This one did a huge flip-flop on my skin and headed a direction I couldn't believe it was going, but there was no denying after two wearings. I may try it again and see if I have the same reaction, but so far...
It started out with a mélange of notes that didn't seem to reflect the pyramid - very little incense, some leaf, non-spicy spice (more a character of presence than spice), a bit of fresh orange, perhaps the dryness of iris. As the opening ripened into the heart note, it began picking up a sweeter, richer, incensier fragrance, leaving behind the natural air.
After an hour it became a very different fragrance from the first. It had a familiarity that kept nagging at me, and since the dry down was very long and strong, I had a long time to finally place it. I couldn't believe the memory association was Passion by Elizabeth Taylor. An incensy Passion to be sure, but the association was vivid in my nose. I notice they both share common base notes.
I liked Passion when it first came out, the first fragrance I owned with a purple bottle, which was downright ugly in my opinion. But it was hugely popular, I smelled it everywhere, and it was guilty of a great deal of fragrance inappropriateness (Costco, snow machining, junior high classes). And finally, I grew tired of the fragrance itself, becoming a little blatant.
So I'm having a real hard time getting past that association with AdeV. After two wearings I'm unable. The opening on AdeV is completely different and this fragrance has more inbuilt complexity so I'll probably try it again in the future and see if anything has changed.
Genre: Woody Oriental
The voice of diss(c)ent: Bertrand Duchaufour’s recent scent for Aedes de Venustas smells to me a lot like his earlier Jubilation XXV for Amouage – but with about half of the ingredients removed. With incense becoming ever more popular as a fragrance theme, Aedes de Venustas faces lots of market competition – much of the best of it from Duchaufour himself. For me the question is whether this scent adds anything to the burgeoning incense repertoire.
As I’ve already intimated, this is more a case of subtraction. Absent are the amber, fruit, and floral accords of Jubilation XXV, the piercingly smoky cypriol overdose of Timbuktu, the dark rose of Paestum Rose, and the brilliantly exotic lychee/iris/peony accord of Dzongkha. What remains is a spare, straightforward frankincense over a transparent woody base. This structure is unfortunately so lean it might as well have been eviscerated. With much that had distinguished Duchaufour’s earlier incense fragrances taken away, Aedes des Venustas feels hollow. It’s also a very quiet scent that wears close to the skin – so much so that I might be the only one to notice that I'm wearing it!
I perceived the near-baroque structure of Jubilation XXV as an expansion of Duchaufour’s range into richer and more layered compositions. Aedes de Venustas marks a turn in the opposite direction, and aligns more closely with the minimalist works of Mark Buxton and Jean-Claude Ellena. In this sense it marks a retreat into more familiar territory for Duchaufour.
I can understand how Aedes de Venustas might appeal to someone for whom Duchaufour’s other incense compositions are just “too much,” or for whom his Avignon, which shares this scent’s austerity, is just too potent. But then I ask myself “Do we really need another minimalist woody incense fragrance, and a comparatively weak one to boot?” My answer, I’m afraid, is “No.” So while it’s pleasant and well put together, I did not give this scent a “neutral” rating because I find it such a disappointment coming from so talented a nose as Bertrand Duchaufour.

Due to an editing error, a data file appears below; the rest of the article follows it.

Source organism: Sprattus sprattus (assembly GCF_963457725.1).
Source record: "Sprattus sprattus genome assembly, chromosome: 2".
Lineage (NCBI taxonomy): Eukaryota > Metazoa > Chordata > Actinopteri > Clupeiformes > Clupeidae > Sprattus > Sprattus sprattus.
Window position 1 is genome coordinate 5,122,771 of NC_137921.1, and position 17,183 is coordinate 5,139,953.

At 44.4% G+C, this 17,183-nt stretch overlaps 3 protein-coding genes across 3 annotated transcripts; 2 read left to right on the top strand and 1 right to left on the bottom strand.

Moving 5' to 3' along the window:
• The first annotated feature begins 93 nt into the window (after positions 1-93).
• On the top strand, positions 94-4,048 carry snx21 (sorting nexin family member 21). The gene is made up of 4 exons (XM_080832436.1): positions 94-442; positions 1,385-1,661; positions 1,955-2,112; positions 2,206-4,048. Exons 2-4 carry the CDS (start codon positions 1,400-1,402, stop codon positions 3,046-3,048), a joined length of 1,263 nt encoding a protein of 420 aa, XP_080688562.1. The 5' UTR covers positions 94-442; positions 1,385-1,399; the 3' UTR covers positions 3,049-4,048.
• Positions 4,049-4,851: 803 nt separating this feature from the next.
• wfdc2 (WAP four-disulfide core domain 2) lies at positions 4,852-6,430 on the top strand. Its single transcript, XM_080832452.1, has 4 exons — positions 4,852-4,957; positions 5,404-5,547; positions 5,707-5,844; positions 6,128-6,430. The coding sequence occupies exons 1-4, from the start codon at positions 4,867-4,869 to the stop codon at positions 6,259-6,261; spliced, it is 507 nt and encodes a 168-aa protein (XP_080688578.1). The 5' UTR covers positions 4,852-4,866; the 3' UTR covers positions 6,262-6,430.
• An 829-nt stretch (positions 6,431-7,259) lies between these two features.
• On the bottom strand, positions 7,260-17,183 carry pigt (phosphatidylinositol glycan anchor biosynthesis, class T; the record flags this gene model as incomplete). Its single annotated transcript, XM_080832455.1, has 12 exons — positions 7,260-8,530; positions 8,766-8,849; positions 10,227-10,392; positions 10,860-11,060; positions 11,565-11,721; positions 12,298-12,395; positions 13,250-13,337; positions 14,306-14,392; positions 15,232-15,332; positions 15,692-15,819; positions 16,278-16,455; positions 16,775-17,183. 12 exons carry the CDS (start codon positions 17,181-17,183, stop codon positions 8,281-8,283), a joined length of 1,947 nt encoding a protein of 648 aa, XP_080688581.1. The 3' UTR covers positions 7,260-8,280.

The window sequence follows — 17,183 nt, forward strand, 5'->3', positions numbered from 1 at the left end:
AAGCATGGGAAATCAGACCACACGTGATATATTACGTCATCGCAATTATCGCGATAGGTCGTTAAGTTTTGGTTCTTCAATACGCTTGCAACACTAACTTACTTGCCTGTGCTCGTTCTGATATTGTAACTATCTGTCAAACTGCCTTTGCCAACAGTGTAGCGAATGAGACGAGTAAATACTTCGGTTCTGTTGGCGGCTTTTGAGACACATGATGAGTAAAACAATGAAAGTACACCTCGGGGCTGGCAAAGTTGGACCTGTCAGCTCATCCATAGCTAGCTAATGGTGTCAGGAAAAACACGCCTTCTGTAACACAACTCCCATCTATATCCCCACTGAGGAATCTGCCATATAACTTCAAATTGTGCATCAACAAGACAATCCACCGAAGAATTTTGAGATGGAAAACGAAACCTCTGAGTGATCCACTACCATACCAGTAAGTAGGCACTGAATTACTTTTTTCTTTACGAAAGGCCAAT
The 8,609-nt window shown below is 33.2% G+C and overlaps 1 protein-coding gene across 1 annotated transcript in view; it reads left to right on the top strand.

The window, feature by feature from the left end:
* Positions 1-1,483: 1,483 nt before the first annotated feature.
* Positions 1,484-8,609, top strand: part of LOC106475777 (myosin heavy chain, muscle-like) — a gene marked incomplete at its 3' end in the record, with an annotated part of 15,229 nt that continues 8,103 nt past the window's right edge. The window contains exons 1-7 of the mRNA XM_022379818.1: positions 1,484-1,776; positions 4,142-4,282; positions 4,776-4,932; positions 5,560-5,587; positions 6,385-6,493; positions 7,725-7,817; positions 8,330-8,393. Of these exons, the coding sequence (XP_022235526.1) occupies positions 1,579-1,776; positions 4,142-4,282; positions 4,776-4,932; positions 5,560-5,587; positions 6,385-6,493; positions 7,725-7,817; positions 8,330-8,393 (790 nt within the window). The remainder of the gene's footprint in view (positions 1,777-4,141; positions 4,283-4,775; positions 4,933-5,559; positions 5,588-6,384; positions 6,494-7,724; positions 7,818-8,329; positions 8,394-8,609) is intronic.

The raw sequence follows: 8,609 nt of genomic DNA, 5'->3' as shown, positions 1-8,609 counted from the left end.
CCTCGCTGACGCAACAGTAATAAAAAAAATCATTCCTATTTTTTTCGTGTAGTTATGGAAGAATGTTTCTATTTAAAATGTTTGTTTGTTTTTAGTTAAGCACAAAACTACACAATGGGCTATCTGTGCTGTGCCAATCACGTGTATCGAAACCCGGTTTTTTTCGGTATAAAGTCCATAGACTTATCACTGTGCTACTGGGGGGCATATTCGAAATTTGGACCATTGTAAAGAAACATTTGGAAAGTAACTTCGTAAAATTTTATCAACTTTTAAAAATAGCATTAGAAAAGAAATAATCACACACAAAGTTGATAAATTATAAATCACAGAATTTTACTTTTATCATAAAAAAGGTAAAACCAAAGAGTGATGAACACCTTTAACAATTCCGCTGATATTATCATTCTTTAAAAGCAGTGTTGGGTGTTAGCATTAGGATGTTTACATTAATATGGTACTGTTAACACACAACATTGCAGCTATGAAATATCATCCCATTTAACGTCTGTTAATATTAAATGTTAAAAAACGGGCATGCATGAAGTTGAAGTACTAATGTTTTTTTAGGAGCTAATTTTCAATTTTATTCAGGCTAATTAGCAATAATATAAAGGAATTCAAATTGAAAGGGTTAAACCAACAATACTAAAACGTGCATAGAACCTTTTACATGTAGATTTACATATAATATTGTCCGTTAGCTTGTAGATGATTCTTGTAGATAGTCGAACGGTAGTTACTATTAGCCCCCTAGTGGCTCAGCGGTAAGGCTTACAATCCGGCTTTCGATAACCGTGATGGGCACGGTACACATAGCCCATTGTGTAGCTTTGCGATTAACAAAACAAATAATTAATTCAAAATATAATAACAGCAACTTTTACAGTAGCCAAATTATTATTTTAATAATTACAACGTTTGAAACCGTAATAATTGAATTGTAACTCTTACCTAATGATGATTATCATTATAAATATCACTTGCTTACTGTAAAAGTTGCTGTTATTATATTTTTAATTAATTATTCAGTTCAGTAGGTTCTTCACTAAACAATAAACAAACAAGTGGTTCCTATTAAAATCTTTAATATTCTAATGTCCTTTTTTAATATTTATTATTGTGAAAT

I won't even bother discussing the individual notes of AdV. I'll just say that the overall impression is akin to the cacophony of food and spice aromas that envelope and permeate the hair, skin, and clothes of someone who has been indoors cooking all day. This is not a wearable "perfume," and I am baffled that it has admirers.
This must be the most peppery fragrance I have ever smelled! Like most creations of L'artisan parfumeur, Aedes de Venustas is a quality fragrance with a very slow dry-down and an impressive longevity. I cannot say that this is the ideal fragrance for me though. Unfortunately, there is a "camphor-like" note that bothers me. One of my friends wears Aedes de Venustas wonderfully and this odd note vanishes almost instantly on him. Then, the cedar not takes over. The rich base (especially the powdery vanilla/opopanax combination) mellows the harder wood/pepper heart. All in all, a great fragrance... on him! I wish ADV smelled that good on me but... I still give this original and daring fragrance a well-deserved thumbs up rating.
Wonderful. A spicy-oriental incense fragrance with the sugary and tasty notes of the milky coffee, a sheer smoky temperament, a slightly boozy trait and a plain peppery vibe. Frankly i don't catch specifically the rose (or the iris) but more generally some indefinite, almost vague floral patterns and a clear orangy vibe colouring the dust. I catch vague reminiscences of the Coze 02 Parfumerie Generale's peppery-boozy-milky vibe even if Aedes de Venustas is spicy-incensey (rather than basically woody-oriental) and may be less resinous than the other one. The more the development procedes, the more the patchouli and the floral patterns come out with autority and the orangy vibe becomes compelling (i would talk about a starring orange), turning out the aroma more smooth and mellow-tasty. The fragrance is unique, balanced, slightly peppery even in the base (peppery throughout) and tenacious. I detect a stressed temperament in this fragrance cause is finally pungent in its creamy fruitiness, darkened by the patchouli and by the note of coffee and enveloping in a sort of cozy and mysterious aura. A great one.